Water balance can be a complicated exercise.
Simply put, it is the relationships of
different chemical parameters to each other. Your water is constantly changing. Anything
and everything directly and indirectly affects water balance - from sunlight, wind and
rain to the oil, dirt and cosmetics which may enter the water.
You will likely not change the water in your pool for many years. Continuous filtration
and dis-infection remove contaminants which keep the water enjoyable, but this is not water
balance. A pool that is "balanced" has proper levels of pH, Total Alkalinity and
Calcium Hardness. It may also be defined as water that is neither corrosive or scaling.
This concept is derived from the fact that water will dissolve and "hold"
minerals until it becomes saturated and cannot hold any more water in solution. When water
is considerably less than saturated it is said to be in a corrosive or aggressive
condition. When water is over saturated, and can no longer hold the minerals in solution;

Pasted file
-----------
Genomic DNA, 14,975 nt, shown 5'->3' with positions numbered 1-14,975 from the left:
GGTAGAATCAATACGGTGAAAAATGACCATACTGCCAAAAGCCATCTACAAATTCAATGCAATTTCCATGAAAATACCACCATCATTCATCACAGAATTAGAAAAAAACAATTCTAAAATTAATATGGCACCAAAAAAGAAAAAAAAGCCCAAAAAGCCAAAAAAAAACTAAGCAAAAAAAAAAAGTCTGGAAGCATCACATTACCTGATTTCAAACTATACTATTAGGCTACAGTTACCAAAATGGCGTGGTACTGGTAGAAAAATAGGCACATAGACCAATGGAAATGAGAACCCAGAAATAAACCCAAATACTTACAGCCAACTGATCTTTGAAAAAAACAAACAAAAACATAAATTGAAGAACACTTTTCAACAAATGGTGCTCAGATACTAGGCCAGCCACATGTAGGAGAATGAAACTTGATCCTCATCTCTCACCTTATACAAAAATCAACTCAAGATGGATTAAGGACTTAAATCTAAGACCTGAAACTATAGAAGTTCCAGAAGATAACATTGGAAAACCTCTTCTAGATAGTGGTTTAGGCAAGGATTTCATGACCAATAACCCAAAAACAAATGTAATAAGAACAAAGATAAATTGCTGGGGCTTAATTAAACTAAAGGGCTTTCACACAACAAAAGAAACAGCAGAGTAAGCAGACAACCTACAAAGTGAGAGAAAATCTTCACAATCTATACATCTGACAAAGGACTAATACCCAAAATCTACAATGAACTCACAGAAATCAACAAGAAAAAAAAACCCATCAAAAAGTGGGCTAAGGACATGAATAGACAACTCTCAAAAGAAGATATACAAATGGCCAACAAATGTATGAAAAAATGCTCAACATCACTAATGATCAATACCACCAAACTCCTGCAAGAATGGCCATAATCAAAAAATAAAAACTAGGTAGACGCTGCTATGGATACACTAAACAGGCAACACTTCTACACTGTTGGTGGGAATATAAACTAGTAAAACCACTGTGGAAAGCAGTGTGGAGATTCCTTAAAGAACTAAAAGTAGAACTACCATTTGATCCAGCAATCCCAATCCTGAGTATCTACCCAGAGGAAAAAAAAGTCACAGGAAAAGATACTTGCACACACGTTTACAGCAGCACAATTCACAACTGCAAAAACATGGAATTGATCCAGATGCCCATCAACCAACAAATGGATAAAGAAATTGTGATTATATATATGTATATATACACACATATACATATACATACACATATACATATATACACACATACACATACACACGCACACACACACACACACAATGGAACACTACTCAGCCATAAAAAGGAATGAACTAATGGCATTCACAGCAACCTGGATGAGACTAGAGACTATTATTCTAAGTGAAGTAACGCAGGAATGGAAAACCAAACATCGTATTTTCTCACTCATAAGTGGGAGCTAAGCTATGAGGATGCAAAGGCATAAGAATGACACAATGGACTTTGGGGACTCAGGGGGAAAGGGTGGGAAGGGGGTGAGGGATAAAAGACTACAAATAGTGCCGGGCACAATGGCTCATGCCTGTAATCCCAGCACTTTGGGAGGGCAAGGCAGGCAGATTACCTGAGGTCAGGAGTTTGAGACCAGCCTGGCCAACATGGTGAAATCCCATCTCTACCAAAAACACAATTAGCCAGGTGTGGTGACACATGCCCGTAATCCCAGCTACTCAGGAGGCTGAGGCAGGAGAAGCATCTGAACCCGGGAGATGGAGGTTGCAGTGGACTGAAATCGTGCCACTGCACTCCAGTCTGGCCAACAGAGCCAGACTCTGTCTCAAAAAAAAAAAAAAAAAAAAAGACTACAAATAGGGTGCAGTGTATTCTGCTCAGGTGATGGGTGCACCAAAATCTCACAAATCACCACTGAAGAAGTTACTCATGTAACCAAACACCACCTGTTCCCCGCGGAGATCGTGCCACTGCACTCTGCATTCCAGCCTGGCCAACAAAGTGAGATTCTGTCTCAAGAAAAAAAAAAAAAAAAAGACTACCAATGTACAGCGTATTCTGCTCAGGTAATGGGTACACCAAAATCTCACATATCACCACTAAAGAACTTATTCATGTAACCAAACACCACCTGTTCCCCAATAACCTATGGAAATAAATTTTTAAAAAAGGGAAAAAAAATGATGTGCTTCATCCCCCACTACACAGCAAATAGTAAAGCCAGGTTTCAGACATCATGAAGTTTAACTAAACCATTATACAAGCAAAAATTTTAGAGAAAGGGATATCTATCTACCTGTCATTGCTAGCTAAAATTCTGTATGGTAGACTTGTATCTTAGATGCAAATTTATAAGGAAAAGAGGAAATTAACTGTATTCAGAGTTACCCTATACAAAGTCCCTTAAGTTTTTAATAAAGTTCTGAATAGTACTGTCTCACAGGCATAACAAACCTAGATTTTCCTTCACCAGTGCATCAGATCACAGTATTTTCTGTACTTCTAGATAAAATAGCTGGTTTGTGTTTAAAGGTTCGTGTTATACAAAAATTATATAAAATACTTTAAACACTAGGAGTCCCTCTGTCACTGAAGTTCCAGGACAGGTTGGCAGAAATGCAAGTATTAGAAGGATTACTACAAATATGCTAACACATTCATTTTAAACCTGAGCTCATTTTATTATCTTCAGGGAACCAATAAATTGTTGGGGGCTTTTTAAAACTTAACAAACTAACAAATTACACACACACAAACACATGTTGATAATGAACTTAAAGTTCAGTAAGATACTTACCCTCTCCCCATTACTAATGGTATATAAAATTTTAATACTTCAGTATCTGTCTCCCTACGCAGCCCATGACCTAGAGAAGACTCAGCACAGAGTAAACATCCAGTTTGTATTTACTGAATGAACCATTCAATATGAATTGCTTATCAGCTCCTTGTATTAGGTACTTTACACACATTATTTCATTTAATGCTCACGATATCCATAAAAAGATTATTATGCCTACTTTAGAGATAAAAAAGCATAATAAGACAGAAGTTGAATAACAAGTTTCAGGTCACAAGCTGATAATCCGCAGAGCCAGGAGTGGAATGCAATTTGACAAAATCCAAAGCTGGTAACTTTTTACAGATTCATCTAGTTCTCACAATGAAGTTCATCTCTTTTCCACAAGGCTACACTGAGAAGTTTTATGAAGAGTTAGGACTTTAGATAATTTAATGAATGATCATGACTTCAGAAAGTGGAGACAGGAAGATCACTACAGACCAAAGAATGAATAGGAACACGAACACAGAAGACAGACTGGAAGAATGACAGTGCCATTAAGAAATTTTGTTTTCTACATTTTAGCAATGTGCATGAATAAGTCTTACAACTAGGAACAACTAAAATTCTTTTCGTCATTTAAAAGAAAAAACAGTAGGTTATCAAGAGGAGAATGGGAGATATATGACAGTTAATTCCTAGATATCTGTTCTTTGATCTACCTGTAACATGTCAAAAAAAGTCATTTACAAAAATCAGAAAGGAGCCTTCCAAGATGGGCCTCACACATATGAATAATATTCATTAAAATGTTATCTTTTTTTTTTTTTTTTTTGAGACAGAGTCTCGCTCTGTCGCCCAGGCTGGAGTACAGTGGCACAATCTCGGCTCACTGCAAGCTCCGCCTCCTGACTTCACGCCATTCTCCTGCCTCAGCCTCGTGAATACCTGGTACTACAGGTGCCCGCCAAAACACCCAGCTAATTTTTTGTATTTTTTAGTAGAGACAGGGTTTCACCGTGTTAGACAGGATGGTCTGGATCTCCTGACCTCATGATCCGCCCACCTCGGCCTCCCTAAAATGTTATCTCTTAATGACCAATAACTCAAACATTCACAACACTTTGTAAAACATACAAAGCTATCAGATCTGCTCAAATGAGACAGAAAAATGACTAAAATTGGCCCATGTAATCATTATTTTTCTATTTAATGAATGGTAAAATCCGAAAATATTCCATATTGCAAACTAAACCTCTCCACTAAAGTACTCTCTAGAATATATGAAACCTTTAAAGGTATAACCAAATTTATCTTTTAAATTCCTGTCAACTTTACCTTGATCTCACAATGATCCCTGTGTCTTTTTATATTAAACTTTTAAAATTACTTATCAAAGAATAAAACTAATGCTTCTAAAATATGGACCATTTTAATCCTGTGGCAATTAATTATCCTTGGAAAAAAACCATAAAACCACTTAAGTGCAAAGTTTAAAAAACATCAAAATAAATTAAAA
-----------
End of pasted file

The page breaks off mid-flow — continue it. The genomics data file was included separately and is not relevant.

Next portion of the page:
this is known as a scaling condition. So then, balanced water is that which is neither
over or under saturated. The cliché that "water seeks its own level" certainly
applies here. Water which is under saturated will attempt to saturate itself by dissolving
everything in contact with it in order to build up its content. Water which is over
saturated will attempt to throw off some of its content by precipitating minerals out of
solution in the form of scale.
How do we know when our water is over or under saturated? First of all, we use a good test
kit (with fresh testing reagents) to measure the chemical parameters of pH, alkalinity and
on a chemical parameter to learn more: pH |
Alkalinity | Calcium Hardness
| Saturation Index